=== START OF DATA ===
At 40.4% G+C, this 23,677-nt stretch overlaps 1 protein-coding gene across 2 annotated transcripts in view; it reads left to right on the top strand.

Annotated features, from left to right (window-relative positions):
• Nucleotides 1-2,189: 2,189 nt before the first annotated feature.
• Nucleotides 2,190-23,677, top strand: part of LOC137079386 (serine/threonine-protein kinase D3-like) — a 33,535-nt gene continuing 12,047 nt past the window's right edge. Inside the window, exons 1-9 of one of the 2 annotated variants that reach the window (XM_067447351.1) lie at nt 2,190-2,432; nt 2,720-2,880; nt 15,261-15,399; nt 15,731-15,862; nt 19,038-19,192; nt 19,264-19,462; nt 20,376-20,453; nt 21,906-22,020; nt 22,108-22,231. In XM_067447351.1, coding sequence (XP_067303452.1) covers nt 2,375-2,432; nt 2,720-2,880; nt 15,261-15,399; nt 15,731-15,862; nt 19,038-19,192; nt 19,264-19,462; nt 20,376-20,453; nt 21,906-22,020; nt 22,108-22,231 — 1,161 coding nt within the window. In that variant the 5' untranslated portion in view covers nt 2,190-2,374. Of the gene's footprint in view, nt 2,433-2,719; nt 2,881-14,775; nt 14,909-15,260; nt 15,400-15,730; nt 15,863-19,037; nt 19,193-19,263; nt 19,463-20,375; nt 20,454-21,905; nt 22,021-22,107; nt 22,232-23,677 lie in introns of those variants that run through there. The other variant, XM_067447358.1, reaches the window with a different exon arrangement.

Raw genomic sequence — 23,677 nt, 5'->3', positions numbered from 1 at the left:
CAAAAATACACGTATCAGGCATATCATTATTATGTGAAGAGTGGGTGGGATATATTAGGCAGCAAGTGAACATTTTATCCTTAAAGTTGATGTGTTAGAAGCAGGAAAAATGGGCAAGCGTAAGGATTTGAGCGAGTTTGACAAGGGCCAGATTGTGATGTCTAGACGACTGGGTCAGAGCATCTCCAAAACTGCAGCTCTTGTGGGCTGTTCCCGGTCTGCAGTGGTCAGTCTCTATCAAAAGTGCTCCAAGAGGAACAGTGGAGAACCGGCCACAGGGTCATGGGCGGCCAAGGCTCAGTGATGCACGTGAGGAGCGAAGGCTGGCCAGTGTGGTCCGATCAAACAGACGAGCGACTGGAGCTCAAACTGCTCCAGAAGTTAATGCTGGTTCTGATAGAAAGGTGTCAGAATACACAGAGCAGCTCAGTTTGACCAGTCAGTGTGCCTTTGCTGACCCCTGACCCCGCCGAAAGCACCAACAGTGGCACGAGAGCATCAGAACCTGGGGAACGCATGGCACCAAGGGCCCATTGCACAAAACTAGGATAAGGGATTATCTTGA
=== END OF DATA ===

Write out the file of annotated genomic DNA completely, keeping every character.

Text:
At 40.4% G+C, this 23,677-nt stretch overlaps 1 protein-coding gene across 2 annotated transcripts in view; it reads left to right on the top strand.

Annotated features, from left to right (window-relative positions):
• Nucleotides 1-2,189: 2,189 nt before the first annotated feature.
• Nucleotides 2,190-23,677, top strand: part of LOC137079386 (serine/threonine-protein kinase D3-like) — a 33,535-nt gene continuing 12,047 nt past the window's right edge. Inside the window, exons 1-9 of one of the 2 annotated variants that reach the window (XM_067447351.1) lie at nt 2,190-2,432; nt 2,720-2,880; nt 15,261-15,399; nt 15,731-15,862; nt 19,038-19,192; nt 19,264-19,462; nt 20,376-20,453; nt 21,906-22,020; nt 22,108-22,231. In XM_067447351.1, coding sequence (XP_067303452.1) covers nt 2,375-2,432; nt 2,720-2,880; nt 15,261-15,399; nt 15,731-15,862; nt 19,038-19,192; nt 19,264-19,462; nt 20,376-20,453; nt 21,906-22,020; nt 22,108-22,231 — 1,161 coding nt within the window. In that variant the 5' untranslated portion in view covers nt 2,190-2,374. Of the gene's footprint in view, nt 2,433-2,719; nt 2,881-14,775; nt 14,909-15,260; nt 15,400-15,730; nt 15,863-19,037; nt 19,193-19,263; nt 19,463-20,375; nt 20,454-21,905; nt 22,021-22,107; nt 22,232-23,677 lie in introns of those variants that run through there. The other variant, XM_067447358.1, reaches the window with a different exon arrangement.

Raw genomic sequence — 23,677 nt, 5'->3', positions numbered from 1 at the left:
CAAAAATACACGTATCAGGCATATCATTATTATGTGAAGAGTGGGTGGGATATATTAGGCAGCAAGTGAACATTTTATCCTTAAAGTTGATGTGTTAGAAGCAGGAAAAATGGGCAAGCGTAAGGATTTGAGCGAGTTTGACAAGGGCCAGATTGTGATGTCTAGACGACTGGGTCAGAGCATCTCCAAAACTGCAGCTCTTGTGGGCTGTTCCCGGTCTGCAGTGGTCAGTCTCTATCAAAAGTGCTCCAAGAGGAACAGTGGAGAACCGGCCACAGGGTCATGGGCGGCCAAGGCTCAGTGATGCACGTGAGGAGCGAAGGCTGGCCAGTGTGGTCCGATCAAACAGACGAGCGACTGGAGCTCAAACTGCTCCAGAAGTTAATGCTGGTTCTGATAGAAAGGTGTCAGAATACACAGAGCAGCTCAGTTTGACCAGTCAGTGTGCCTTTGCTGACCCCTGACCCCGCCGAAAGCACCAACAGTGGCACGAGAGCATCAGAACCTGGGGAACGCATGGCACCAAGGGCCCATTGCACAAAACTAGGATAAGGGATTATCTTGA